Thursday, October 11, 2018

Five plausible sci-fi books in the spirit of "First Man"

Jeff Somers is the author of Lifers, the Avery Cates series from Orbit Books, Chum from Tyrus Books, and the Ustari Cycle from Pocket/Gallery, including We Are Not Good People. At the B&N Sci-Fi & Fantasy blog he tagged five "mundane sci-fi books in the spirit of First Man"--"mundane SF eschews the deliriously futuristic in favor of the possible and the soon-to-be"--including:
Arkwright, by Allen Steele

Like Robinson’s, at first glance Steele’s story seems too big to be mundane: a dying sci-fi author, convinced the Earth is ultimately doomed, uses his wealth to set humanity on a path towards colonizing a distant planet, setting off a chain of events that unfolds across centuries and light years. But Steele keeps his technology realistic, imagining that the colonists eventually set off in a ship powered by a microwave beam—a technology that’s already theoretically capable of slowly accelerating a ship to about half light speed, which would get it to a planet dozens of light years away in a difficult but manageable amount of time. The rest of the logistics are dealt with in a similarly realistic manner; while the book’s overall scope is a bit outside the strict parameters of the mundane, it’s definitely there in spirit, and like First Man conveys a sense of epic effort and heroic sacrifice that would be required to turn such a project into a reality.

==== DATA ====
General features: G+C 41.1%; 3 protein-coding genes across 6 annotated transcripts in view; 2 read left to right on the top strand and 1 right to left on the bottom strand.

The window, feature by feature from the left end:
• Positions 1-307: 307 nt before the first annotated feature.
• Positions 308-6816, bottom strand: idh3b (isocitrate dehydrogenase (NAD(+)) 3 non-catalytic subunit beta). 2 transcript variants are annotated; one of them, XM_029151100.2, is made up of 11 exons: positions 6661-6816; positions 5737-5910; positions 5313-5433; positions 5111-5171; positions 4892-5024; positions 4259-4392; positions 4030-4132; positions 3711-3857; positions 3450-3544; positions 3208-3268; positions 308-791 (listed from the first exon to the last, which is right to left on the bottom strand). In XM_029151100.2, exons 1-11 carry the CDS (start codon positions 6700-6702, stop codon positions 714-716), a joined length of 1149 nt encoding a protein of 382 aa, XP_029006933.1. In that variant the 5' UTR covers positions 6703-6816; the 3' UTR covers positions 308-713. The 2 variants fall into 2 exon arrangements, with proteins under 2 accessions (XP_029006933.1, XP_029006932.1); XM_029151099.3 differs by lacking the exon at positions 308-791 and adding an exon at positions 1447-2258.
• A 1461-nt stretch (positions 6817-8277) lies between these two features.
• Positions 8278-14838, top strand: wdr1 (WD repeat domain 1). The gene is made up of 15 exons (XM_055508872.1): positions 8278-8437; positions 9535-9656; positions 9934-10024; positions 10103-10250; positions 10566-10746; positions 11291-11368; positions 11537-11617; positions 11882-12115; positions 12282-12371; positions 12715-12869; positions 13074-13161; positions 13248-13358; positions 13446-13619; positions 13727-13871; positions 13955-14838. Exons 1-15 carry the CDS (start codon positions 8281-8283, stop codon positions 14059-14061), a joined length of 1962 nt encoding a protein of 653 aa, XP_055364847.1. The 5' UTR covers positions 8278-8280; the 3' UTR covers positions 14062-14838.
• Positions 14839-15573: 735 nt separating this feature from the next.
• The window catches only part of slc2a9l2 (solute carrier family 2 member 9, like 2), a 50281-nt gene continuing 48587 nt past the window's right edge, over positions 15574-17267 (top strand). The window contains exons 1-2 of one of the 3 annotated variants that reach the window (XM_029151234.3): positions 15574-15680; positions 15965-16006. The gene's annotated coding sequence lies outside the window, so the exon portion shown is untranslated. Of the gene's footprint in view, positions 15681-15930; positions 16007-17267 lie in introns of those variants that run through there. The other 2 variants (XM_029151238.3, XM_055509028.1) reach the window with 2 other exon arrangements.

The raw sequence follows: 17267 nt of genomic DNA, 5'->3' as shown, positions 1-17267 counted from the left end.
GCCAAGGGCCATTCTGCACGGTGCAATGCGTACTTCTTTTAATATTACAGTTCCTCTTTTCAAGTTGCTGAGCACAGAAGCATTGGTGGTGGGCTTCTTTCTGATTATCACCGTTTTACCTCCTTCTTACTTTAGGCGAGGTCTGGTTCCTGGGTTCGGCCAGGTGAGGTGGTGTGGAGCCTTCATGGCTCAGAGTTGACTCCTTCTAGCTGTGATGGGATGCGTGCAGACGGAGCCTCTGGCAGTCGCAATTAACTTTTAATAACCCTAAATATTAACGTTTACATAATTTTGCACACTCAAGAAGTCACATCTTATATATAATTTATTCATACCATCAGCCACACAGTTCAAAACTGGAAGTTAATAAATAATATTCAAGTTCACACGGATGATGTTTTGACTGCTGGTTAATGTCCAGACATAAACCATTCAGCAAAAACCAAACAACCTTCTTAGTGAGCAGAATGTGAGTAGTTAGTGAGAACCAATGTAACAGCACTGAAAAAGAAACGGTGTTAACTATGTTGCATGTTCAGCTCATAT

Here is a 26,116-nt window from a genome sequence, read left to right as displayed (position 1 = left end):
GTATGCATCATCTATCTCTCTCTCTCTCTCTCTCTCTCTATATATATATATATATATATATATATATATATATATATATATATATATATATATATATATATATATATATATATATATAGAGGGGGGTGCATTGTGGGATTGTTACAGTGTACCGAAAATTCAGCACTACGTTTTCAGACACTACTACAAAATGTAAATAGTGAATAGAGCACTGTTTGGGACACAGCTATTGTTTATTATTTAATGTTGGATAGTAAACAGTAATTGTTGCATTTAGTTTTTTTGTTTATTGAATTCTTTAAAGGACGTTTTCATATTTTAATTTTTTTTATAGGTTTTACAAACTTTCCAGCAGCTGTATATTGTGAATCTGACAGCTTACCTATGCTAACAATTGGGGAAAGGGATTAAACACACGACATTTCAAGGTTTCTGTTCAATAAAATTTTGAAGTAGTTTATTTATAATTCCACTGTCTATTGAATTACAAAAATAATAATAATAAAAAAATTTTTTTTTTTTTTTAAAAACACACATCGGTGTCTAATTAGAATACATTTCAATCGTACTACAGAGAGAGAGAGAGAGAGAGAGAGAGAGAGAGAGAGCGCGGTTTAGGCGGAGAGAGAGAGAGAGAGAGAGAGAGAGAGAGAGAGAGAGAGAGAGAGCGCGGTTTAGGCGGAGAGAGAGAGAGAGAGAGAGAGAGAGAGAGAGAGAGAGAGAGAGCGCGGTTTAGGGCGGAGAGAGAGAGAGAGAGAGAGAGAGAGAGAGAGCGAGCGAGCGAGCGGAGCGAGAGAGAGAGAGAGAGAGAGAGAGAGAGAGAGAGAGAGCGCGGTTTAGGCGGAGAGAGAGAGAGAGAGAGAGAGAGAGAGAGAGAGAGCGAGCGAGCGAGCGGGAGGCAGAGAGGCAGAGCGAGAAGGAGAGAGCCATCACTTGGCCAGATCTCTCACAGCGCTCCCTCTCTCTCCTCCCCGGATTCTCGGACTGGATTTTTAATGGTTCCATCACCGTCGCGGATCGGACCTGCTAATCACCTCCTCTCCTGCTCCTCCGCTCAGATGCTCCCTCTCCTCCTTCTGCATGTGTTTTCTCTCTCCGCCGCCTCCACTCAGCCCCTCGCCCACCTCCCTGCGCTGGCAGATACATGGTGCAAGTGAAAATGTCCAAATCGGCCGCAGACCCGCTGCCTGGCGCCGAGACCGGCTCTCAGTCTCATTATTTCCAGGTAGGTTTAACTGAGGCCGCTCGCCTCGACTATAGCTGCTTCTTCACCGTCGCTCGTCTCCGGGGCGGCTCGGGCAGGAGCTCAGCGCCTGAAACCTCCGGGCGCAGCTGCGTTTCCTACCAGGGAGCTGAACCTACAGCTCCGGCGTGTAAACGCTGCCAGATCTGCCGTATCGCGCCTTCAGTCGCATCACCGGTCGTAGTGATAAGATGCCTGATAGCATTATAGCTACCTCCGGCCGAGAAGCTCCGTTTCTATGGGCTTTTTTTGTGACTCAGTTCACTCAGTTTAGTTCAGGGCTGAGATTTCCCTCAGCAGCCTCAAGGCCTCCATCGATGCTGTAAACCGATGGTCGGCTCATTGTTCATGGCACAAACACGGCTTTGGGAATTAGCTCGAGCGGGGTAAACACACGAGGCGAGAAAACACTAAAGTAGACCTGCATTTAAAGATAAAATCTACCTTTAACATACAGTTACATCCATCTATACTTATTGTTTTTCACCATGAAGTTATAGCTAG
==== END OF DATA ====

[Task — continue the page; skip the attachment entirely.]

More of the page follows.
Read about another entry on the list.

--Marshal Zeringue